The U.S. Supreme Court heard oral arguments on January 7th regarding two Biden administration COVID-19 mandates. One case arose from a challenge to a vaccine-or-test-weekly mandate imposed on private-sector employers with 100 or more employees. This mandate was issued in the form of an “emergency” rule by the Occupational Safety and Health Administration (OSHA). The other case focused on a vaccination requirement imposed by the Department of Health and Human Services for healthcare workers at health facilities participating in the Medicare and Medicaid programs.
The Biden mandate that drew the most skepticism in varying degrees from the Supreme Court’s six conservative-leaning justices is the OSHA private business vaccine-or-test mandate. There appeared to be less inclination on their part to strike down the health care workers vaccine mandate. The three leftist justices – Sonia Sotomayor, Stephen Breyer, and Elena Kagan – expressed full support for the Biden administration’s mandates in both instances.
The conservative justices expressed concern during the portion of the oral arguments devoted to OSHA’s emergency mandate order about whether there was proper legal authority for OSHA’s action. They raised questions regarding the implications for the separation of powers between the executive and legislative branches of the federal government. They also inquired into whether OSHA had intruded on the states’ ability to exercise their constitutionally-reserved police powers to protect the general welfare and health of their own residents.
The trio of leftist justices defended the OSHA private business vaccine-or-test mandate largely on public policy grounds. Reaching, by hook or crook, what they felt was the right policy outcome to protect the public against the historic COVID-19 pandemic was all that mattered to them.
The first key issue involving the private sector mandate raised by a number of the more conservative justices revolved around who has the legal authority to issue such a mandate. State and local governments traditionally issue and enforce vaccine mandates under the police powers left to the states by the Constitution. “This is something that the federal government has never done before,” Chief Justice John Roberts said.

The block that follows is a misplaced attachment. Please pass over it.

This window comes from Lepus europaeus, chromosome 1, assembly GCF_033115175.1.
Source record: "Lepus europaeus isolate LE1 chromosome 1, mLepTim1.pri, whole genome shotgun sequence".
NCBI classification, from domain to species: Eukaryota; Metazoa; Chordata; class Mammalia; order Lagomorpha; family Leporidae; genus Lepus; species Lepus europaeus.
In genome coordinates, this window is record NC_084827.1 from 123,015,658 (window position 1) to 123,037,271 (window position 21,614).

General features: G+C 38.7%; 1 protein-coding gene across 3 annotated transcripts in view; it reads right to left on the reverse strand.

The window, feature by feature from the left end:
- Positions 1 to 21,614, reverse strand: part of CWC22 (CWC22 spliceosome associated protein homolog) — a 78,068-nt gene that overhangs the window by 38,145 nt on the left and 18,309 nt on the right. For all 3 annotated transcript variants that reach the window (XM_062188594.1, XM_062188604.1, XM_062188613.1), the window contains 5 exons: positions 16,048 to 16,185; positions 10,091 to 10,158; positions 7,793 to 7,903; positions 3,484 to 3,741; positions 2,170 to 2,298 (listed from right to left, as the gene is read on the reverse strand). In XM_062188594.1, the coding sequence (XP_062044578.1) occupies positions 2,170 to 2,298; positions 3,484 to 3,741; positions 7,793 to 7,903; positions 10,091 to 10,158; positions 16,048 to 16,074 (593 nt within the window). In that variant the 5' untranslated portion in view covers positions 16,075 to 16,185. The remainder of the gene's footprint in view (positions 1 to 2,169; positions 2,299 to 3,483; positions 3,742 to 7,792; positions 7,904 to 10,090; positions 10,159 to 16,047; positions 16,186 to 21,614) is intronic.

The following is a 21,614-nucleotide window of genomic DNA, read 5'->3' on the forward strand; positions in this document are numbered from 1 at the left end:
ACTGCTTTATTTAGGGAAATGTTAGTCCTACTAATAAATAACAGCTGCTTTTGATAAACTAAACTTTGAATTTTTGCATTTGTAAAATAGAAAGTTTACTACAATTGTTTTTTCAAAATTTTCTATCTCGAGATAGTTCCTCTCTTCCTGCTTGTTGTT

Second, assuming the federal government has the constitutional authority to impose a vaccine-or-test mandate on private businesses, several justices questioned during oral argument whether OSHA itself had the constitutional and statutory authority to issue its broad emergency order.
Chief Justice Roberts called OSHA’s mandate “a workaround” by an executive agency issued in reaction to congressional inaction.
Justices Neil Gorsuch and Brett Kavanaugh in particular raised concerns that the 50-year-old statute relied upon by OSHA as the legal underpinning for its emergency order was too vague for that purpose. They expressed doubts as to whether the statute can be reasonably interpreted to support a unilateral executive agency mandate that carries such far-reaching economic and political impacts in the absence of specific congressional authorization.
Justice Samuel Alito used more colloquial language in describing OSHA’s interpretation of its powers as “squeezing an elephant into a mousehole.” He also noted that while most OSHA regulations apply only while workers are on the job in the workplace, once a person receives a vaccine it remains in that person’s body 24/7.
Third, both Justice Amy Coney Barrett and Chief Justice Roberts questioned why OSHA issued such a broad mandate covering so many types of businesses, rather than issuing an emergency order targeting only high-risk workplaces where people by necessity are working very close together.